A scary thing happened when I left the abusive fundamentalist church of my childhood: I couldn't open my Bible and read the words without hearing my grandfather's voice, his exact intonation and inflection. Certain passages were so fully saturated with his interpretation that I literally could not, as evangelicals often say, "read the Bible for myself."
This scared me because I was still convinced that the only way to be an active Christian was by reading my Bible every day. My grandfather was particularly fond of a catchy little phrase I inscribed in the cover of my Bible: This book will keep you from sin or sin will keep you from this book.
Go a few days without reading the Bible and you were backsliding. I remember several occasions when I went to church leadership for help only to be asked: "Are you reading your Bible every day?" Everything from finding God's will for my class schedule to finding relief from PMS could be solved by reading my Bible every day. The Bible was like Google maps with a side of Motrin.
I'd seen entire families shipped off to plant new churches based on a few scraggly verses from I Chronicles or II Corinthians. One family I knew uprooted their entire life to move to Oregon because they'd been praying for the Lord's will and came across a verse in Psalms that mentioned "Salem."
Fundamentalists are radically opposed to horoscopes and witchcraft but sometimes they treat the Bible as their own personal crystal ball. I was always deeply uncomfortable with this. It freaked me out that good, honest, well-intentioned Christians could cherry-pick verses out of the Bible and make them mean whatever they wanted them to mean. As long as the person could present a compelling argument in favor of their interpretation, the rest of us were just supposed to agree that God had indeed spoken to them. Biblically.
I mean, taken to its logical end, this kind of practice led to the emergence of all sorts of random pet doctrines and "convictions." Or, you know, just garden-variety heresy.
And, of course, the only way to know God was through the Bible. If you didn't read your Bible, you didn't know God because the Bible was The Only Source of Our Revelation. We were often warned against "extra-Biblical" revelations of God. The idea was that "extra-Biblical" revelation was a non-stop ticket straight to apostasy. Also known as Catholicism.
(SIDEBAR: if there is one topic about which fundamentalists and The New York Times agree, it's that the Catholic Church is a corrupt, evil organization.)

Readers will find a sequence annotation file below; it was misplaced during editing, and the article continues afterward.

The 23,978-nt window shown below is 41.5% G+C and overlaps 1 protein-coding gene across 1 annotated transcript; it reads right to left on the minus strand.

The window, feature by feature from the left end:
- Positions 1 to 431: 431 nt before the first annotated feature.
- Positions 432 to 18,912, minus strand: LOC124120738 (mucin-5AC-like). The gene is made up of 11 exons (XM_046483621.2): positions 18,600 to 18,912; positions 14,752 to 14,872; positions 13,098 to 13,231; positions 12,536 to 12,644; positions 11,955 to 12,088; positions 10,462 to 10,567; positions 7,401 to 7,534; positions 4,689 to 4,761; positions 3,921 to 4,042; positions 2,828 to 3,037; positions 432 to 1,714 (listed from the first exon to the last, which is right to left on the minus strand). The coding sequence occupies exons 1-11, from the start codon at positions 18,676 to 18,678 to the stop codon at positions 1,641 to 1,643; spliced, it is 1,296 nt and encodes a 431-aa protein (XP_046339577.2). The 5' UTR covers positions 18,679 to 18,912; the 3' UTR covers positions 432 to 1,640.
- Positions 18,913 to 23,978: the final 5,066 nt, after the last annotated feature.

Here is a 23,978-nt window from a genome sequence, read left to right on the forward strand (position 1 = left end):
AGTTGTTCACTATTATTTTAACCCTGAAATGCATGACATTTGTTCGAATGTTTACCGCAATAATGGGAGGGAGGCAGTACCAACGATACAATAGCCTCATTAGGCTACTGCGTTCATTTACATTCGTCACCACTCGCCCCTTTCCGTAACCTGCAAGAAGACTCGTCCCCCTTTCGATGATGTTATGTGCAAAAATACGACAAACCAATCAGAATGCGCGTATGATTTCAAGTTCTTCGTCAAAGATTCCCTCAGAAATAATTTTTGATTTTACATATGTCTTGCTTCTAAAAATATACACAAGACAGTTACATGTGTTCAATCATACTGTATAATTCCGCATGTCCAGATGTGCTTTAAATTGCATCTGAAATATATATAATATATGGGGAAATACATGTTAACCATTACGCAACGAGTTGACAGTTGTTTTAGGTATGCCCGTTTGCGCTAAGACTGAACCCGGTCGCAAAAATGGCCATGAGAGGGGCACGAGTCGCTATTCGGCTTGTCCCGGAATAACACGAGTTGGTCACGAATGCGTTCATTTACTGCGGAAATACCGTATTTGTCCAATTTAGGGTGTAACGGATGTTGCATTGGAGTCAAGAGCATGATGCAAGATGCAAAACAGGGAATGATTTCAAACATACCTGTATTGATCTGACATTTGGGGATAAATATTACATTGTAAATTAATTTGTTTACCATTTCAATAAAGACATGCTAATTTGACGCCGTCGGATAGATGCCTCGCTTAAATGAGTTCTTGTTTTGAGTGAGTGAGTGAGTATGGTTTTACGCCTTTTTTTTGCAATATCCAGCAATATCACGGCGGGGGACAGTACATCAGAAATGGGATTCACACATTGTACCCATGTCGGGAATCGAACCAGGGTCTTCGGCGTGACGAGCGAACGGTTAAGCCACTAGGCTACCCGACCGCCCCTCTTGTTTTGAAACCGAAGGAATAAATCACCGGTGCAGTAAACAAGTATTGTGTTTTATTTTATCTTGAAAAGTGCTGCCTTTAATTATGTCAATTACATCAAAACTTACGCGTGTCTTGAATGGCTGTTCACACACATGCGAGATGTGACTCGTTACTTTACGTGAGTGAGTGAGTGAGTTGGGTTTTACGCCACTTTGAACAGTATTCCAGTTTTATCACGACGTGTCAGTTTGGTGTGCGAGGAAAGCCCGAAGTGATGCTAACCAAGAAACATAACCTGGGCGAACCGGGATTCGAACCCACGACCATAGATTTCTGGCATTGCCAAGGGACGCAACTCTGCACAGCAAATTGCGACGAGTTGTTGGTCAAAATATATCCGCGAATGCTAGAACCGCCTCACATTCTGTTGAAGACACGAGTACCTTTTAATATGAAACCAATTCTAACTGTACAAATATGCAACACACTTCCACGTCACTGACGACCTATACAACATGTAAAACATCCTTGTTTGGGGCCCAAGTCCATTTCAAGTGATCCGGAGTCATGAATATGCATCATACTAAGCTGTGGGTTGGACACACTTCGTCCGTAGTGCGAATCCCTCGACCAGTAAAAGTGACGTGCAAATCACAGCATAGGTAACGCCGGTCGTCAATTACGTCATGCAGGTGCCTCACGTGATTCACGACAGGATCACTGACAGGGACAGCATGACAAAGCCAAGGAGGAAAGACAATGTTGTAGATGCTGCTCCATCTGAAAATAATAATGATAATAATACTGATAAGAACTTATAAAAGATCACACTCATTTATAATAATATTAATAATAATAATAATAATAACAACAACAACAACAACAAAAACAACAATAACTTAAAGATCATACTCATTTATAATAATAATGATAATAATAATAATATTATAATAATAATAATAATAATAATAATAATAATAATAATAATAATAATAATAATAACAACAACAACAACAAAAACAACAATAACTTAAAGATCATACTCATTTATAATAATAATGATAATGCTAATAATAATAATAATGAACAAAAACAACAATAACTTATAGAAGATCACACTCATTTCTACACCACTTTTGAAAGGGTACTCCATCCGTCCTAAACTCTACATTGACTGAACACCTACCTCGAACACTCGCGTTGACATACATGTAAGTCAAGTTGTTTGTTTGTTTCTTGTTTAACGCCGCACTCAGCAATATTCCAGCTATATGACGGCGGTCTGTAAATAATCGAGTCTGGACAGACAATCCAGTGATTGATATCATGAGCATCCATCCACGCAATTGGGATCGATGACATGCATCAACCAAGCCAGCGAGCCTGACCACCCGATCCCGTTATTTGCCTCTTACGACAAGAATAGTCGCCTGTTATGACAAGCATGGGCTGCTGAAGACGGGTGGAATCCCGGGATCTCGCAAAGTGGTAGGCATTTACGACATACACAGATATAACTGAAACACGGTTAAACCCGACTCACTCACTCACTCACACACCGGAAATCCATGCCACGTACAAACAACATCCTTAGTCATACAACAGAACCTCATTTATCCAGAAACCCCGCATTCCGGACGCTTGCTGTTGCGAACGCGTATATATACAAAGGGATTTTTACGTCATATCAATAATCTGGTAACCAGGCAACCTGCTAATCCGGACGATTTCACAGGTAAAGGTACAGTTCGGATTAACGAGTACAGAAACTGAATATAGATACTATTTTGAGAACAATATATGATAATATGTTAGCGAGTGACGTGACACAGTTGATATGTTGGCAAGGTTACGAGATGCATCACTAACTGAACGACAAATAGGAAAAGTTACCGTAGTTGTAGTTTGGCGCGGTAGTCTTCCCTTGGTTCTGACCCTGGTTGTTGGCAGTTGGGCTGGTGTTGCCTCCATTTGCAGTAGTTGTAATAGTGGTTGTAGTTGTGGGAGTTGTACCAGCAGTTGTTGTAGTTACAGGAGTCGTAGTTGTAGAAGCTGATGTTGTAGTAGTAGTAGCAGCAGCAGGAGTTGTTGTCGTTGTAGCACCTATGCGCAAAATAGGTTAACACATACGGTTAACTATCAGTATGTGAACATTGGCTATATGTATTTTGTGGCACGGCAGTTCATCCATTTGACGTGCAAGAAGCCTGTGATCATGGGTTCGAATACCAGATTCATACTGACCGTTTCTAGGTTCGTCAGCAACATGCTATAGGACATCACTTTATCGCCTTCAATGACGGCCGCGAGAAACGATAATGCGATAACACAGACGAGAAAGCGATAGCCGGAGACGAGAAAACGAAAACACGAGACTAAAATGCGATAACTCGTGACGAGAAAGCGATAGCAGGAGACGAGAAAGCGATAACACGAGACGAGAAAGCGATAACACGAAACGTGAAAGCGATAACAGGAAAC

So, since God could only be found within the pages of my Bible and since I couldn't read my Bible without hearing my grandfather's voice, I figured my faith was doomed.
Reading the Bible was driving me away from God. But staying away from the Bible meant I was sinning.
I found myself at this weird crossroads. It was like: Go Crazy or Go To Hell.
I chose Hell.
Well, not really. I mean, it felt like that. By not reading my Bible everyday I felt like I was choosing The Way That Leadeth Unto Destruction.
But I was actually choosing to have my brain deprogrammed. I stopped reading my Bible for a long time because, well, I needed to get my grandfather's voice out of my head.
We'd been attending Calvary Chapel Costa Mesa and had spoken briefly with one of the pastors there. He was remarkably gracious and gentle. That was a new experience for me. Our time at Calvary Chapel was consistently refreshing and healing.
But even so, I was still unsure about whether God really loved me. Which is to say, would He come after me even if I wasn't actively seeking Him? Could I push it further? Would God look for me even if I ran away from Him?
I mean, when the Bible has been used as a weapon against you, it's very difficult to find a loving God there. And since I couldn't read my Bible without breaking down in tears, well, I figured I'd lost God, too.
The problem, though, wasn't that I'd lost God so much as radically underestimated Him. Growing up inside fundamentalism, my idea of Him was very small. I thought He was bound up inside the Bible. I didn't realize He was bigger and more wonderful than I'd ever imagined.
One of the new thoughts that broke open my concept of God was this: if God can only be known through the pages of Scripture, does that mean all illiterate peoples will never know God?
I slowly accepted that if God the Father could exercise mercy on the illiterate peoples of our world, then perhaps He'd also show mercy to a confused, intentionally illiterate woman like me.
I know it sounds weird, but I was basically telling God to treat me like someone who had never been exposed to the Christian God.
If I was ever going to regain my faith, me and God were gonna have to start over from scratch.